Blockchain Technology Could Revolutionize More Than The Financial World
Most people have heard about blockchain technology.
It's the basis for cryptocurrencies. It came on the scene a decade ago, when the great recession, demonstrated the dangers that lurk in the financial world.
The blockchain promises a new kind of transparency and security for transactions of all kinds. Some say it might revolutionize not only the financial world, but society as well.
Imagine you have a dollar bill that, every time it changed hands, could remember exactly where it had been, what it had paid for, and for whom. And everyone in on the transaction could see and track that history forever.
That's the concept behind blockchain technology. But instead of a dollar bill, its computer code.
Bernadette Kogler is the CEO and co-founder of RiskSpan, an Arlington firm, focused on the consumer lending industry. "Roughly three years ago, we started experimenting with blockchain and we see it as a way to provide transparency to a broken market, basically post financial crisis."
She sees the mortgage meltdown as a lack of trust and the blockchain as way to restore it. "It's the tools that are also imbedded in (the blockchain). This idea of consensus and verification of the information that's posted to the blockchain."
Experts say blockchain technology, with its forever embedded notations, could play a role in virtually every sector of our economy. Take, for example, a real estate title search or tracking a piece of equipment as it's made and shipped and shipped again. And the list goes on and on. That's why it's being called the next economic disruptor.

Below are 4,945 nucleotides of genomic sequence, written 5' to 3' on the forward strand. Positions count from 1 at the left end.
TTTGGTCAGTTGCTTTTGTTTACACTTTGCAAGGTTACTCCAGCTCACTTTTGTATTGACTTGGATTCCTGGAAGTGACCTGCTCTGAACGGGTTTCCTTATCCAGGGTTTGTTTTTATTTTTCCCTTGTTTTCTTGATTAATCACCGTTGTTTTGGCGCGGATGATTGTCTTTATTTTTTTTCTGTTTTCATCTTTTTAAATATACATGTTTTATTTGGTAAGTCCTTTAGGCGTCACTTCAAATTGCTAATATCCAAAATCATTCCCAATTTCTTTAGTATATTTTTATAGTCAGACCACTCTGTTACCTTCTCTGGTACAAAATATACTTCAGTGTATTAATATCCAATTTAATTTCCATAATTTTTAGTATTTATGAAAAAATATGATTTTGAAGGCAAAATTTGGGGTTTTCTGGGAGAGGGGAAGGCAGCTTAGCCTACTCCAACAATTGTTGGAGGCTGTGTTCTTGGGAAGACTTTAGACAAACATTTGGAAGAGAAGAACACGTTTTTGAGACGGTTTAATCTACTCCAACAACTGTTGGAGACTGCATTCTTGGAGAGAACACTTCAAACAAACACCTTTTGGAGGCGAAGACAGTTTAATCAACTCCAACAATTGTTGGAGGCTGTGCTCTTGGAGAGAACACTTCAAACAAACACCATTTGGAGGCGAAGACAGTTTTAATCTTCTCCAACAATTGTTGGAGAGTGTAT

Virginia Tech economist, David Bieri recently hosted a symposium on blockchain technology. "There are lots of firms out there whose only job is to verify information just because that information is lives in different systems. These firms would all be gone," Bieri says.
Bieri is interested in the broader, societal implications the blockchain may usher in. For the most part, he says, "the conversations have always been around cryptography, computer 'science-y' stuff. When in fact," he says, "the fundamental societal implications are really the ones that are the most explosive and transformative."
Many blockchain technology enthusiasts see it as a way to throw open the doors to the arcane world of finance, to prevent fraud and protect assets. And some see cryptocurrency, the poster child of the blockchain, as a way to eliminate the role of government in monetary policy
Bieri points out, "there is such a thing as crypto libertarians, who are now seeing this technology as the god-send that allows us to run a monetary system that doesn't need a 'Fed' at the core."
There's been debate about the Federal Reserve since it was established in 1913, and some have called for abolishing it.
But not everyone share's that ideology, says Daniel Breslau,who teaches Science, Technology and Society at Virginia Tech. He doesn't buy "this idea, that the technology comes along and transforms the world. That's really not how it happens. It's really technology plus changing practices, people finding something they can do with it. If they want to change the world, they find technology is a tool."
Bieri says debates like these are the reason he organized the first blockchain symposium in Blacksburg. "Because this stuff is happening, so we better learn how to have a meaningful conversation about it in terms of the types of values that are being coded into the system because remember it is coded by humans. And in that sense, no technology is neutral. It doesn't detract from the blockchain's revolutionary potential, but we have to have a clear idea and set of conversations about what it is that we want."
Bieri will be involved in shaping a new curriculum on Blockchain technology at Virginia Tech. He's planning a second symposium on the topic for next year.